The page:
SpiceJet: The turnaround story
Low-cost budget carrier SpiceJet posted its highest-ever annual profit last fiscal. This is an improvement of Rs 1,094 in one year. The airline even posted profits for the fifth consecutive quarter. How did SpiceJet achieve this?
At Rs 407 crore, SpiceJet's full year fortunes spun around from the Rs 687 crore loss it had posted in the year-ago period.
In the January-March quarter, the airline posted a net profit of Rs 73 crore even after a one-time expense of Rs 173 crore. This is a 225% improvement if the numbers are compared to the same period last year for the airline.
What's the story behind SpiceJet's turnaround?
It won't be wrong to credit one person for the job – SpiceJet Promoter and CEO Ajay Singh.
In 2014, SpiceJet was facing huge losses under the leadership of its former promoter Kalanithi Maran. Frequent cancellations of flights had become synonymous to SpiceJet. Customer and vendor confidence was running thin. Payment defaults to oil firms, airports, vendors, and lessors had only made it worse for the carrier, a Hindustan Times report said in February this year.
With mounting losses and no way out in sight, SpiceJet was on the verge of shutting its operations.
In December 2014, the airline was grounded as oil companies refused to refuel its aircraft and by January, SpiceJet founder Ajay Singh was back in the cockpit after Maran sent out distress signals.
Singh had founded SpiceJet in 2005 before selling his stake to Maran in 2010.
How Ajay Singh turned fortunes of SpiceJet?
Once Singh was in the pilot's seat again, his first step was to reinstate customer confidence. He managed to convince them to book flights in advance with an assurance that they will not be cancelled, the HT report said. A promise he managed to keep.
“From a customer’s perspective, one of the things that we needed to do was to say to people that book tickets in advance, because we will fly, and we will make sure that your flights will not get cancelled. For that, we had to get capacity, and we got planes on wet lease,” Singh told the Hindustan Times earlier this year.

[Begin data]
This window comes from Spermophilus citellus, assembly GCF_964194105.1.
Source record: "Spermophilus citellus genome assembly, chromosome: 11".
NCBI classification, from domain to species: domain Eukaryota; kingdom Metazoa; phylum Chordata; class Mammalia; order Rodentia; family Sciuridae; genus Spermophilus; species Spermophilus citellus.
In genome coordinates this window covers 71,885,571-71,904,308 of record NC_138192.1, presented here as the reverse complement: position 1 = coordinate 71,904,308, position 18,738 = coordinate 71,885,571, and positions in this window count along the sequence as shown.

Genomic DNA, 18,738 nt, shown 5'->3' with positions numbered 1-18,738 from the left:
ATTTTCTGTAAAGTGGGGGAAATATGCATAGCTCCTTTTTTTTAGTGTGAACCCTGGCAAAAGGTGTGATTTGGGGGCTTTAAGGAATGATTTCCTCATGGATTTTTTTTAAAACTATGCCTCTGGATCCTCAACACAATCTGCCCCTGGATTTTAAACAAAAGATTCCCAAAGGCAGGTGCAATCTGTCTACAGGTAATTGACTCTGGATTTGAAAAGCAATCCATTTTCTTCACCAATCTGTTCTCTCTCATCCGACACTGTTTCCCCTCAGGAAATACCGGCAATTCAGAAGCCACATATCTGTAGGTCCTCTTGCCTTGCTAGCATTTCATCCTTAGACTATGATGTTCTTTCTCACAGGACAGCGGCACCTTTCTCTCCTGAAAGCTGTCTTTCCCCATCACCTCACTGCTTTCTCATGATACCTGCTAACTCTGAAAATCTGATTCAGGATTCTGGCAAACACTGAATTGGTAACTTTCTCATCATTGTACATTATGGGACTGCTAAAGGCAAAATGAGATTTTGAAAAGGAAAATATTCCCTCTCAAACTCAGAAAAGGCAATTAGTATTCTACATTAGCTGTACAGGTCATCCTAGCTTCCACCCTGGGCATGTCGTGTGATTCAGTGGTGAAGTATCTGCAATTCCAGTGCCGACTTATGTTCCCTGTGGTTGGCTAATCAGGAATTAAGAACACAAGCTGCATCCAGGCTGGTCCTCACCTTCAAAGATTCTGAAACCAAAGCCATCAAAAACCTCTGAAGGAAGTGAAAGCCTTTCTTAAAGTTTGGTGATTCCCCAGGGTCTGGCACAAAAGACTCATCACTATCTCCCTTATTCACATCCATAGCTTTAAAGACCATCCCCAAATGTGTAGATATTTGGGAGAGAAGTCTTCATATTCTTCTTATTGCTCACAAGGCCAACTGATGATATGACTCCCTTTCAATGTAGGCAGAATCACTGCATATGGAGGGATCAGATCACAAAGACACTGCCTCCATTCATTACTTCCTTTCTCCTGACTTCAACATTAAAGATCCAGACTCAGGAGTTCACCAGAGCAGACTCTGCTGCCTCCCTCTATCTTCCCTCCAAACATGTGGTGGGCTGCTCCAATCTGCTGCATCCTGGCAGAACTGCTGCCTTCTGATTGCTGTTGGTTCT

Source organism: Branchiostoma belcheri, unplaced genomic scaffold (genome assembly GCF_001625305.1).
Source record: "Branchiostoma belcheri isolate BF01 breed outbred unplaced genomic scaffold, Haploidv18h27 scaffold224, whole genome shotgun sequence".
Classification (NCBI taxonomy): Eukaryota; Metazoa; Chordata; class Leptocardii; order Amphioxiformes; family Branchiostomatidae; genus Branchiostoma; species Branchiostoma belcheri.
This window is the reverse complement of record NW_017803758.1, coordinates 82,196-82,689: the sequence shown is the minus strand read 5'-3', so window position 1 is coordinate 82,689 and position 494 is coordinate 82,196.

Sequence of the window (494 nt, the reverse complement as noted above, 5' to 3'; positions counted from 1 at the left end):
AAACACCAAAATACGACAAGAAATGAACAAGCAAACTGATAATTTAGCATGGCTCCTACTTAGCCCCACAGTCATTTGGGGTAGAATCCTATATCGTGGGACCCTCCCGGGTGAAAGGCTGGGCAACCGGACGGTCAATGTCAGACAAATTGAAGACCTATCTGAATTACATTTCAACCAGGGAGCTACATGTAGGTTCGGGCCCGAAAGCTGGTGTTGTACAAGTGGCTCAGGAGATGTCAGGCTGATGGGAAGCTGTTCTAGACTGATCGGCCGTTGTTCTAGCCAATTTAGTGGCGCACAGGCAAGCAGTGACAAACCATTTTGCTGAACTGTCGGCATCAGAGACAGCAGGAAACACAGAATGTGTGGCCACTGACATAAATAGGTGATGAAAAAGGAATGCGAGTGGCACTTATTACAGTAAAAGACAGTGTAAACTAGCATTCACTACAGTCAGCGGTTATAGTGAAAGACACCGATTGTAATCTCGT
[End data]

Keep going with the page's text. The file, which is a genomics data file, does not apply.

Singh even vowed not to take a penny home till SpiceJet made money. In fact, he also got rid of executives who were taking home hefty pay cheques. A move that brought Rs 20-crore savings immediately.
He also incorporated the low-cost model strategy rigorously helped in increasing revenues and bring in a reduction in costs.
A direct result of all this has been that for the past several months SpiceJet has been operating at one of the highest passenger load factors seen in the domestic aviation industry, media reports show.
With seat occupancy factor and load factor over 90% consistently, SpiceJet has been leading in the Indian market, passenger traffic data shows.
When Singh took the control of the airline, SpiceJet had recorded a loss of Rs 1,031 crore in 2014 - nearly Rs 2.82 crore a day.
In 2015, the airline posted a profit of Rs 356.54 crore - nearly Rs 1 crore-a-day, the Hindustan Times report said.
In December last year, SpiceJet posted its highest-ever quarterly profit of Rs 238.40 crore. Its revenue was up 11.3% year-on-year and total expenses were down over 20%.
In the March-ended quarter, the airline's operating revenue grew 86% and its full-year operating revenue per Available Seat Kilometre (ASKM) registered a growth of 9%. Total expenses per ASKM excluding the one-time expense was down 13%.
Commenting on the company's latest performance, Singh said, “This turnaround, unparalleled in the history of Indian aviation, would not have been possible without the support of my colleagues at SpiceJet and all our partners. I thank them all.”